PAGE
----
Construction Insolvency In the Matter of Evergrande [2024] HKCFI 363

Following the Chinese property developer Evergrande’s default on $300 billion of debt in 2021, Linda Chan J in the Hong Kong High Court ordered on 29 January 2024 that the company be wound up. [2] Trading in the company has been suspended and Hui Ka Yan, the founder and chairman, is reported to have been arrested in China following an earlier investigation into the company. 

Evergrande is a company registered in the Cayman Islands, based in Guangzhou, China, but floated on the Hong Kong Exchange (HKEX).  The High Court of Hong Kong found that it could ‘‘exercise its discretion’’ over Evergrande given that: [i] it was a company listed in Hong Kong [ii] it had substantial assets within the jurisdiction, and [iii] many of the creditors had already submitted to the jurisdiction. 

Evergrande was allowed 18 months prior to its winding up, to attempt to restructure its finances. At the hearing in January 2024 the judge found that Evergrande had failed to provide an adequate restructuring plan in time for the hearing and refused to further adjourn the winding up application. Linda Chan J stated:

 ‘‘…The Company has not demonstrated that there is any useful purpose for the court to adjourn the petition- there is no restructuring proposal, let alone a viable proposal which has the support of the requisite majorities of the creditors…’’  [3]

Although Evergrande had substantial assets in Hong Kong it is located in Guangzhou. [4] As such it is thought that the litigation following its collapse will be complex. It is a Hong Kong listed company which is not one of the three ‘‘Chinese cities that mutually recognise liquidation orders’’ [5] and thus the ensuing litigation is likely to be tricky. Prior to its liquidation it was reported that there were already in excess of 1,300 disputes [6] arising out of Evergrande’s defaults and it is likely, given the volume of claims, the complexity of disputes and the value of the debts that litigation will persist for many years.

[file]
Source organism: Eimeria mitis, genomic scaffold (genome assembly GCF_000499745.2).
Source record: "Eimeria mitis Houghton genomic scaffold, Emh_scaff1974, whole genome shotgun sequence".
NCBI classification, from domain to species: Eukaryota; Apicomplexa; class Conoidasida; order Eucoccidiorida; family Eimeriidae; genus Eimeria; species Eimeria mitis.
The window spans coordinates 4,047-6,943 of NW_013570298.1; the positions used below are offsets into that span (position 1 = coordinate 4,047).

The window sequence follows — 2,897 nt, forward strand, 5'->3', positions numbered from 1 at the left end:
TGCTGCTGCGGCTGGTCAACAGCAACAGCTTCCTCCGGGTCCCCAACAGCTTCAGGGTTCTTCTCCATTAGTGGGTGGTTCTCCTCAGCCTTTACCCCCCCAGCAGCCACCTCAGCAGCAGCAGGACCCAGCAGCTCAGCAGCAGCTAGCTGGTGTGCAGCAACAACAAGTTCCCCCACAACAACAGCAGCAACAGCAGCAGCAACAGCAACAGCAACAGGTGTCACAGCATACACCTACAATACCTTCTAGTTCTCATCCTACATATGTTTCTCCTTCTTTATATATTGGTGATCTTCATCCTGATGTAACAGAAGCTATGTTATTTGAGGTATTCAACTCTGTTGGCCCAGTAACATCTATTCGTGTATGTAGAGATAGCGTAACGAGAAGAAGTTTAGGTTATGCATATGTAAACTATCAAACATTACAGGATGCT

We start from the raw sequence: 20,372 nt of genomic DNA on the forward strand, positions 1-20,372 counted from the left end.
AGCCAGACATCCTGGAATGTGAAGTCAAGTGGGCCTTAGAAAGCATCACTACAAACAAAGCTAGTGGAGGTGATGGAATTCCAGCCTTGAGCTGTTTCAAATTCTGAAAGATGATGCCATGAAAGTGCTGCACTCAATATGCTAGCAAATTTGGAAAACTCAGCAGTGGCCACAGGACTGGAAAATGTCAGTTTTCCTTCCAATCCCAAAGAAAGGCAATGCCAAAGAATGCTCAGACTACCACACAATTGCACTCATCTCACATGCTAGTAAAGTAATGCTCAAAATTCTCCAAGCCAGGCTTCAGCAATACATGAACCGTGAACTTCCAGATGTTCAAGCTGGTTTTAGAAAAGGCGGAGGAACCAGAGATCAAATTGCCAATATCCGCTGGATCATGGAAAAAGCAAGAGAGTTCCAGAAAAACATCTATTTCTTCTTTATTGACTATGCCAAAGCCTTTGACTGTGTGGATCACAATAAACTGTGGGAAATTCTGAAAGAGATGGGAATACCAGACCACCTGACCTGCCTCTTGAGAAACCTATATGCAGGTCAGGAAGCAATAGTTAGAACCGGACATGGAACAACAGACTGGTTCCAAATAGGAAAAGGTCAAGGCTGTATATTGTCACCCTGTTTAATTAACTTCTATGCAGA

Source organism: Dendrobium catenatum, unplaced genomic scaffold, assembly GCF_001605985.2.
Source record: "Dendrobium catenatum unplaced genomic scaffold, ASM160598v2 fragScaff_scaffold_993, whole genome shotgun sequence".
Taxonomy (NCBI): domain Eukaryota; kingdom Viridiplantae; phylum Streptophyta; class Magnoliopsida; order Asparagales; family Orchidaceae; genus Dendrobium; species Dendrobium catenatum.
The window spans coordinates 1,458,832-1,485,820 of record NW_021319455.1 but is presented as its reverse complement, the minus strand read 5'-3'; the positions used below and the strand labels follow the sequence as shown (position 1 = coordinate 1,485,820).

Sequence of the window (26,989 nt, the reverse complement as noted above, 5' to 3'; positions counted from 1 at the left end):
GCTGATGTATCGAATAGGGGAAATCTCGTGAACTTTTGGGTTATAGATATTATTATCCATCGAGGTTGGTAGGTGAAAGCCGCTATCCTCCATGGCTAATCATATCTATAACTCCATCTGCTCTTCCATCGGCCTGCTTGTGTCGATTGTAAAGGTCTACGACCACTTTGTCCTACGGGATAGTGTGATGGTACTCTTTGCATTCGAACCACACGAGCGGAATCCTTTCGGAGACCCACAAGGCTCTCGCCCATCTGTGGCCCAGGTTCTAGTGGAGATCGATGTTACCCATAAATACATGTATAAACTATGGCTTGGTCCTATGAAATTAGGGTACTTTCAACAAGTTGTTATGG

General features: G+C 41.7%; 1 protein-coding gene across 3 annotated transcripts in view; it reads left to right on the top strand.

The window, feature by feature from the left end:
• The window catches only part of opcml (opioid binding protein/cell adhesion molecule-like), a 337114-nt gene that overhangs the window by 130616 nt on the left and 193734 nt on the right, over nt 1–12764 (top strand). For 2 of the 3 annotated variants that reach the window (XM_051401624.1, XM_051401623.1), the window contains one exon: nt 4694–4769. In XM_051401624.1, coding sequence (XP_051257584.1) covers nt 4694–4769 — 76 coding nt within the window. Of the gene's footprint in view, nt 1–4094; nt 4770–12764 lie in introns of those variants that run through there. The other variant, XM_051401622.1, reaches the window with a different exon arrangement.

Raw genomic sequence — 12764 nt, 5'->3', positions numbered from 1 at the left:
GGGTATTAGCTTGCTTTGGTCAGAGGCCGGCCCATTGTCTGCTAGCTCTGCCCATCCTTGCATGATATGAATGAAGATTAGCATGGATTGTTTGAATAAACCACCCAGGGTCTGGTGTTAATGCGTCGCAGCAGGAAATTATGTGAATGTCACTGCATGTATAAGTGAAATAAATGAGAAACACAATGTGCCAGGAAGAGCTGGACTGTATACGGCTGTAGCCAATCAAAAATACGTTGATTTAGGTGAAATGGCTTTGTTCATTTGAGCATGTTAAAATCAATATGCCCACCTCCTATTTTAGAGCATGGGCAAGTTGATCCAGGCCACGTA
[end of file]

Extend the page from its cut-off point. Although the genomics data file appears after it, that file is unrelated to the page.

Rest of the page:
The impacts of such a large-scale collapse are unknown but will clearly be significant. The collapse of Lehman Brothers in 2008 was for an estimated $620 billion which shook the world economy. 

Closer to home it was reported that by November of 2023 there were 4,370 construction firm insolvencies in England and Wales, which accounted for 16.8% of all insolvencies in the UK for the period [7], a 36.8 % increase since 2019. 

EY has reported that UK construction firms are currently particularly vulnerable to ‘‘…the nature of contract cycles and the challenges of cash flows management that contractors and subcontractors are subject to’’. [8] It was reported that in the final quarter of 2024 almost 8,000 construction firms were on the brink of collapse. [9] Inland Homes were recently wound up with £300 million of debt, [10] and the Buckingham Group with a £108 million deficit [11]. Unfortunately, this trend is likely to continue.    

The sheer scale of domestic and international construction insolvencies is likely to lead to complex disputes for the coming years. The cross-border nature of the litigation is sure to provide some fascinating jurisprudence given that the sums outstanding amount to the GDP of many small nations.


[1] Judgement can be accessed at: here.
[2] Ibid
[3] Ibid
[8] Ibid